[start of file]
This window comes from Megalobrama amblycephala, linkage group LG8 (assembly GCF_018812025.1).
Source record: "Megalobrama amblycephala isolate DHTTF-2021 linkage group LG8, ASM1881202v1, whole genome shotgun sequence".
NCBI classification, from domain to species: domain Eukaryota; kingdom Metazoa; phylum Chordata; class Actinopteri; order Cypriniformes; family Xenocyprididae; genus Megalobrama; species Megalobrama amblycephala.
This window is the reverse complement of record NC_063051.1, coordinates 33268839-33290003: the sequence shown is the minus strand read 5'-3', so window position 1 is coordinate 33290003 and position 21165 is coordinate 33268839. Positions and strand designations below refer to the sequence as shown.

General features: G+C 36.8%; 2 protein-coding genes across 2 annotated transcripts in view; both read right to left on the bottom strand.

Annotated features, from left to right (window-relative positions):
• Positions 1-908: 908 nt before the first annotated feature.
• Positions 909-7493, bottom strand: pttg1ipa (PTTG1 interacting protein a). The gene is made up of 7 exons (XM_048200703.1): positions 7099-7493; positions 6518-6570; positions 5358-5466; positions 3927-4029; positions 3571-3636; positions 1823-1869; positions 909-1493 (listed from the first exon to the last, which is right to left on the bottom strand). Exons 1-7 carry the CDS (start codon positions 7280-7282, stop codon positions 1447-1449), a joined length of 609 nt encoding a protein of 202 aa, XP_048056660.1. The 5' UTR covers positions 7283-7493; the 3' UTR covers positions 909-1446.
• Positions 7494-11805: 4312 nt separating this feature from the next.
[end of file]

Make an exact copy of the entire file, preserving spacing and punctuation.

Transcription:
This window comes from Megalobrama amblycephala, linkage group LG8 (assembly GCF_018812025.1).
Source record: "Megalobrama amblycephala isolate DHTTF-2021 linkage group LG8, ASM1881202v1, whole genome shotgun sequence".
NCBI classification, from domain to species: domain Eukaryota; kingdom Metazoa; phylum Chordata; class Actinopteri; order Cypriniformes; family Xenocyprididae; genus Megalobrama; species Megalobrama amblycephala.
This window is the reverse complement of record NC_063051.1, coordinates 33268839-33290003: the sequence shown is the minus strand read 5'-3', so window position 1 is coordinate 33290003 and position 21165 is coordinate 33268839. Positions and strand designations below refer to the sequence as shown.

General features: G+C 36.8%; 2 protein-coding genes across 2 annotated transcripts in view; both read right to left on the bottom strand.

Annotated features, from left to right (window-relative positions):
• Positions 1-908: 908 nt before the first annotated feature.
• Positions 909-7493, bottom strand: pttg1ipa (PTTG1 interacting protein a). The gene is made up of 7 exons (XM_048200703.1): positions 7099-7493; positions 6518-6570; positions 5358-5466; positions 3927-4029; positions 3571-3636; positions 1823-1869; positions 909-1493 (listed from the first exon to the last, which is right to left on the bottom strand). Exons 1-7 carry the CDS (start codon positions 7280-7282, stop codon positions 1447-1449), a joined length of 609 nt encoding a protein of 202 aa, XP_048056660.1. The 5' UTR covers positions 7283-7493; the 3' UTR covers positions 909-1446.
• Positions 7494-11805: 4312 nt separating this feature from the next.